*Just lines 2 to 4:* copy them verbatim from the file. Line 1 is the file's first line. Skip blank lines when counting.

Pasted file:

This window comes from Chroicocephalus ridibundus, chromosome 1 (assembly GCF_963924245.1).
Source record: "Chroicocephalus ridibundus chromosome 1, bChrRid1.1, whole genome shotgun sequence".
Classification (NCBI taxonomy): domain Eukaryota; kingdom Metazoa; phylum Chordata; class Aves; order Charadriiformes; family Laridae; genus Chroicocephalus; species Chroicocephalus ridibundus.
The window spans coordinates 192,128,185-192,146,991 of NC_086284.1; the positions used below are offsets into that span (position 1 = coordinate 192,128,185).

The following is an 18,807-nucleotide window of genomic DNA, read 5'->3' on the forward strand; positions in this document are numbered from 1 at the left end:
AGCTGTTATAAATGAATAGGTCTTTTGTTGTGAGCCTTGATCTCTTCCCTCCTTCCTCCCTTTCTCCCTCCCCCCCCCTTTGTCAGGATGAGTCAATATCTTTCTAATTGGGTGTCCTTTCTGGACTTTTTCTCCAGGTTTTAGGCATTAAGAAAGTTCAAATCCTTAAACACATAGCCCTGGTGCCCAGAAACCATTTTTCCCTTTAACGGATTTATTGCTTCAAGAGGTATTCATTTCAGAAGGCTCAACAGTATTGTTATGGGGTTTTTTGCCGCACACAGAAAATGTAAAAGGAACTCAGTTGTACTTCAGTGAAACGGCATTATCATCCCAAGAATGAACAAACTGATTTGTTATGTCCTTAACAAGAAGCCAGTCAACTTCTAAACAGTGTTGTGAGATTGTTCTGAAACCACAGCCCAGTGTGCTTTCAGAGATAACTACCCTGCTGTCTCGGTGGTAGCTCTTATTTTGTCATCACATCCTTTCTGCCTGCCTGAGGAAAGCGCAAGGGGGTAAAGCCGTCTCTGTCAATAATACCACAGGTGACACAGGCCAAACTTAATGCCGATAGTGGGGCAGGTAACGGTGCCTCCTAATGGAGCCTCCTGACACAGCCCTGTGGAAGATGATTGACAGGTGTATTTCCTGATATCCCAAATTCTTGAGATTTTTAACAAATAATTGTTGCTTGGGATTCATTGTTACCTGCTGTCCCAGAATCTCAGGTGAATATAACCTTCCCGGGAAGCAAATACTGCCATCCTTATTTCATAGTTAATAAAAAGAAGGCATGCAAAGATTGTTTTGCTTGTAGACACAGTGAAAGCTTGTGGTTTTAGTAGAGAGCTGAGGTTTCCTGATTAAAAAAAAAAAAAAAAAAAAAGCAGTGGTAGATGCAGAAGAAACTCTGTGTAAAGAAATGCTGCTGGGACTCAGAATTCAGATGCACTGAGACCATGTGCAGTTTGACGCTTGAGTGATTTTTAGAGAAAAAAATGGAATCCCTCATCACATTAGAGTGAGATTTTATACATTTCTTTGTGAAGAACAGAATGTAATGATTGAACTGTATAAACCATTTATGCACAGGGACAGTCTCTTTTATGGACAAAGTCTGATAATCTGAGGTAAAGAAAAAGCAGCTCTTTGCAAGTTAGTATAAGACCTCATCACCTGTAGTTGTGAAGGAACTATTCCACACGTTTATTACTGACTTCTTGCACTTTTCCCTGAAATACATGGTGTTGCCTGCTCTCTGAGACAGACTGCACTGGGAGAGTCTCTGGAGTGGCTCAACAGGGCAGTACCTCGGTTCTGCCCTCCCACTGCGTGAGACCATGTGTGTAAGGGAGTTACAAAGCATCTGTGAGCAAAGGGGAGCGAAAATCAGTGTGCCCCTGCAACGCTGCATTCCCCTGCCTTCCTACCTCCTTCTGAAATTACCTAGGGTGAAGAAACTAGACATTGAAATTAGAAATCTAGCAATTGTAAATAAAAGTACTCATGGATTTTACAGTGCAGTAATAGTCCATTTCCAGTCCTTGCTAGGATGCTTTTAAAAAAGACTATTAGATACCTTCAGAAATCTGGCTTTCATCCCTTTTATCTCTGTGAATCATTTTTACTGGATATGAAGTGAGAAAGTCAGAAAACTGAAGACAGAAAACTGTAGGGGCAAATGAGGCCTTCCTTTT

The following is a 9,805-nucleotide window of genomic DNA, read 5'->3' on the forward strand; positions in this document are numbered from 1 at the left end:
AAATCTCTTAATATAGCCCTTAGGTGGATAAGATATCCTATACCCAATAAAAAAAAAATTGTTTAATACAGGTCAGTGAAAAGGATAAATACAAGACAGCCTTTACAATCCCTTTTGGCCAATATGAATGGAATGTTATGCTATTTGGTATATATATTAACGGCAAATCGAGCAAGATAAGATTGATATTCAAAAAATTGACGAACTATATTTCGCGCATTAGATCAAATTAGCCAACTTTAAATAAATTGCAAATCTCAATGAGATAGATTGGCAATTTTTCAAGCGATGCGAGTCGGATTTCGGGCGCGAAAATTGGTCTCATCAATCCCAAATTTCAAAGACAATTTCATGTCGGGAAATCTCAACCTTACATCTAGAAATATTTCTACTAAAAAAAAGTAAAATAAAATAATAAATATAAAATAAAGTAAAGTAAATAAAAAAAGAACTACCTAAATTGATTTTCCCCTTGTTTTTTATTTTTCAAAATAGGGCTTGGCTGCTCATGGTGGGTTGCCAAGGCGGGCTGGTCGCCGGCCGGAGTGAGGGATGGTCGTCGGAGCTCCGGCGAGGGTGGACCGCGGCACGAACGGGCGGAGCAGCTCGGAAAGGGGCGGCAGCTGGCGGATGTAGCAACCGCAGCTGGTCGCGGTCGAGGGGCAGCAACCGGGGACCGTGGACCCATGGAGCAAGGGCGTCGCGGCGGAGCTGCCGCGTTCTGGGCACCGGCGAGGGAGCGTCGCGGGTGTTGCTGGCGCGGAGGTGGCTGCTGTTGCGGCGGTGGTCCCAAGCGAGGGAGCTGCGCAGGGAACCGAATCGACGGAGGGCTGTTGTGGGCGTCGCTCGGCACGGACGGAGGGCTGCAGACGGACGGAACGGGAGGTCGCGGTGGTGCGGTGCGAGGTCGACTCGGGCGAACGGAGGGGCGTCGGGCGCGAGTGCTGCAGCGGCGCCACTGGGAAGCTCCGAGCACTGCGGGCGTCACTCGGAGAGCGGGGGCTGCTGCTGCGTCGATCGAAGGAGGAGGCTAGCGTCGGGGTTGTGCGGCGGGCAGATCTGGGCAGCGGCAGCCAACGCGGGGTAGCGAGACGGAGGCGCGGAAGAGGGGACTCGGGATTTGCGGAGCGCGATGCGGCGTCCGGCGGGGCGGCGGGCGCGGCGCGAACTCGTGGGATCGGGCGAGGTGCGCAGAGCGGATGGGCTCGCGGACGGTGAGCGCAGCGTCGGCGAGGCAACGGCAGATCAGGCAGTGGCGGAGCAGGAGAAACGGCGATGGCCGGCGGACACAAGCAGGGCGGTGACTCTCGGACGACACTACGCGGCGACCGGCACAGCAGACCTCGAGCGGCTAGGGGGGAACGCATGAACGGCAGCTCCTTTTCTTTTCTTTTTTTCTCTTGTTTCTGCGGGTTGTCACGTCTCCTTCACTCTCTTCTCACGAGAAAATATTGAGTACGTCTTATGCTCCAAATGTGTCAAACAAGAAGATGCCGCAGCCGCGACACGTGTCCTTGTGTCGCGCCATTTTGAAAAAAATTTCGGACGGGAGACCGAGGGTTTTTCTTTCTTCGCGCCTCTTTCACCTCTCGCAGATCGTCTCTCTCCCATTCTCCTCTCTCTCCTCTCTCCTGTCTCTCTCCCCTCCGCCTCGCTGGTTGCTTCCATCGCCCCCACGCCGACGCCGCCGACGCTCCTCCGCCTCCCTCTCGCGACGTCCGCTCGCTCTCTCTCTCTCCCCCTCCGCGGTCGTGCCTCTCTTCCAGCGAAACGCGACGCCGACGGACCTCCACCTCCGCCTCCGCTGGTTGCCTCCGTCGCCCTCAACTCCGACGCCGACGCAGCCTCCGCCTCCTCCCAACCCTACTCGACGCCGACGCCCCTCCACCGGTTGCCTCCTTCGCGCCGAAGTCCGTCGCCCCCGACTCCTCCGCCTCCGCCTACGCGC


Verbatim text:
Source record: "Chroicocephalus ridibundus chromosome 1, bChrRid1.1, whole genome shotgun sequence".
Classification (NCBI taxonomy): domain Eukaryota; kingdom Metazoa; phylum Chordata; class Aves; order Charadriiformes; family Laridae; genus Chroicocephalus; species Chroicocephalus ridibundus.
The window spans coordinates 192,128,185-192,146,991 of NC_086284.1; the positions used below are offsets into that span (position 1 = coordinate 192,128,185).